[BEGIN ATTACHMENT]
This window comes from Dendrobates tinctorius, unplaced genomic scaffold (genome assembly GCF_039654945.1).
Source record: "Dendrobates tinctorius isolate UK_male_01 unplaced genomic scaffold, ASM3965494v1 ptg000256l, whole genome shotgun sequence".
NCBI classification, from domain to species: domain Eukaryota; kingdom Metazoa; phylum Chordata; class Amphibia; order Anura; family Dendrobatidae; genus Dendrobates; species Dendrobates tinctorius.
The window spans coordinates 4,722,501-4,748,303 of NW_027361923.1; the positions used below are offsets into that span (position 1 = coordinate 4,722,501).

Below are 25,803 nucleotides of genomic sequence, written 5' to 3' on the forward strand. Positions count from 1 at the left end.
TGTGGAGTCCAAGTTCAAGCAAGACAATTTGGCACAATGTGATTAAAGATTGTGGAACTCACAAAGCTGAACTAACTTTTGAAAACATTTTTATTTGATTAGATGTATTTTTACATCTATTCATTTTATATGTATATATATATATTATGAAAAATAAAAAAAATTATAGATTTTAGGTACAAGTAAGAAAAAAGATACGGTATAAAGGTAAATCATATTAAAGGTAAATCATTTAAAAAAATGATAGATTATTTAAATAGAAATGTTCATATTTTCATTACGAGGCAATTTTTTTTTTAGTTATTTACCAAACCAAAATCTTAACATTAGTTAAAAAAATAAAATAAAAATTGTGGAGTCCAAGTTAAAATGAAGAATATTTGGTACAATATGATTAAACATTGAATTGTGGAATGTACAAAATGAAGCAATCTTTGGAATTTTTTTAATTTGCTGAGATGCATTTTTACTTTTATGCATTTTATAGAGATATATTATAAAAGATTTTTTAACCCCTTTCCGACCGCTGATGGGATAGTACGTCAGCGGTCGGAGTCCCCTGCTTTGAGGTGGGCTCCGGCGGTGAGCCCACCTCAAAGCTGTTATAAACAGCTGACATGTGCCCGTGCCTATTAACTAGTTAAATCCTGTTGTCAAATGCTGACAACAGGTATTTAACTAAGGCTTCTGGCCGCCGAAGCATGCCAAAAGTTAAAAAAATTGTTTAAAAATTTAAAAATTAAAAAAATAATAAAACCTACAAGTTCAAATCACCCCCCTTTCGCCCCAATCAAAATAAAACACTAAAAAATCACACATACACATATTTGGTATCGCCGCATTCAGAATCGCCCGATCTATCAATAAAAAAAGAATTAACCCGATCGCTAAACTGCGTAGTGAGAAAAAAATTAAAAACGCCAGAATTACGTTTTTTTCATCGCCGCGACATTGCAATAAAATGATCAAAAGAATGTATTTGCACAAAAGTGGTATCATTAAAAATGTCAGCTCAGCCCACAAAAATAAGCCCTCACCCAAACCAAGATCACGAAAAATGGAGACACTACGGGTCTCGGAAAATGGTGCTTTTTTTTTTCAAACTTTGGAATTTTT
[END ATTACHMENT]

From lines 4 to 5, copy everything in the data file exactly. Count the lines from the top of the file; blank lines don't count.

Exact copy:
The window spans coordinates 4,722,501-4,748,303 of NW_027361923.1; the positions used below are offsets into that span (position 1 = coordinate 4,722,501).

Below are 25,803 nucleotides of genomic sequence, written 5' to 3' on the forward strand. Positions count from 1 at the left end.